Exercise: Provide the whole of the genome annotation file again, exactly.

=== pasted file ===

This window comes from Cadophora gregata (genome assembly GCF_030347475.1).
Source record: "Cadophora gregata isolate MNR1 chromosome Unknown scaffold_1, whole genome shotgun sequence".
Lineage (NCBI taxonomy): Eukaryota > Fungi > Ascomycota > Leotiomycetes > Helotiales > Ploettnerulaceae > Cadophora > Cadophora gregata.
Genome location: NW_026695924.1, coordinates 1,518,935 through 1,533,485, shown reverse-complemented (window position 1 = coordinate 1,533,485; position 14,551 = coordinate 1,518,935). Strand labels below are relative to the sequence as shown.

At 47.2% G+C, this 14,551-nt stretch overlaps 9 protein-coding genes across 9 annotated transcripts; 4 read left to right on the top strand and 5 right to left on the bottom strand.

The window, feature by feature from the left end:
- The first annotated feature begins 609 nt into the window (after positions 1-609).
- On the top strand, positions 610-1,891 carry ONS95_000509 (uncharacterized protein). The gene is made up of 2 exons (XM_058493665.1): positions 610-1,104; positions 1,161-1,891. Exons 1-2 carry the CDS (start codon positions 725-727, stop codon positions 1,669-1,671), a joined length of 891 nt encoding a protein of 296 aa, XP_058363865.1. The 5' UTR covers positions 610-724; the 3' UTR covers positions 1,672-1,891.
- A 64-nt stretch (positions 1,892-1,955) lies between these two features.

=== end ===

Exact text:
This window comes from Cadophora gregata (genome assembly GCF_030347475.1).
Source record: "Cadophora gregata isolate MNR1 chromosome Unknown scaffold_1, whole genome shotgun sequence".
Lineage (NCBI taxonomy): Eukaryota > Fungi > Ascomycota > Leotiomycetes > Helotiales > Ploettnerulaceae > Cadophora > Cadophora gregata.
Genome location: NW_026695924.1, coordinates 1,518,935 through 1,533,485, shown reverse-complemented (window position 1 = coordinate 1,533,485; position 14,551 = coordinate 1,518,935). Strand labels below are relative to the sequence as shown.

At 47.2% G+C, this 14,551-nt stretch overlaps 9 protein-coding genes across 9 annotated transcripts; 4 read left to right on the top strand and 5 right to left on the bottom strand.

The window, feature by feature from the left end:
- The first annotated feature begins 609 nt into the window (after positions 1-609).
- On the top strand, positions 610-1,891 carry ONS95_000509 (uncharacterized protein). The gene is made up of 2 exons (XM_058493665.1): positions 610-1,104; positions 1,161-1,891. Exons 1-2 carry the CDS (start codon positions 725-727, stop codon positions 1,669-1,671), a joined length of 891 nt encoding a protein of 296 aa, XP_058363865.1. The 5' UTR covers positions 610-724; the 3' UTR covers positions 1,672-1,891.
- A 64-nt stretch (positions 1,892-1,955) lies between these two features.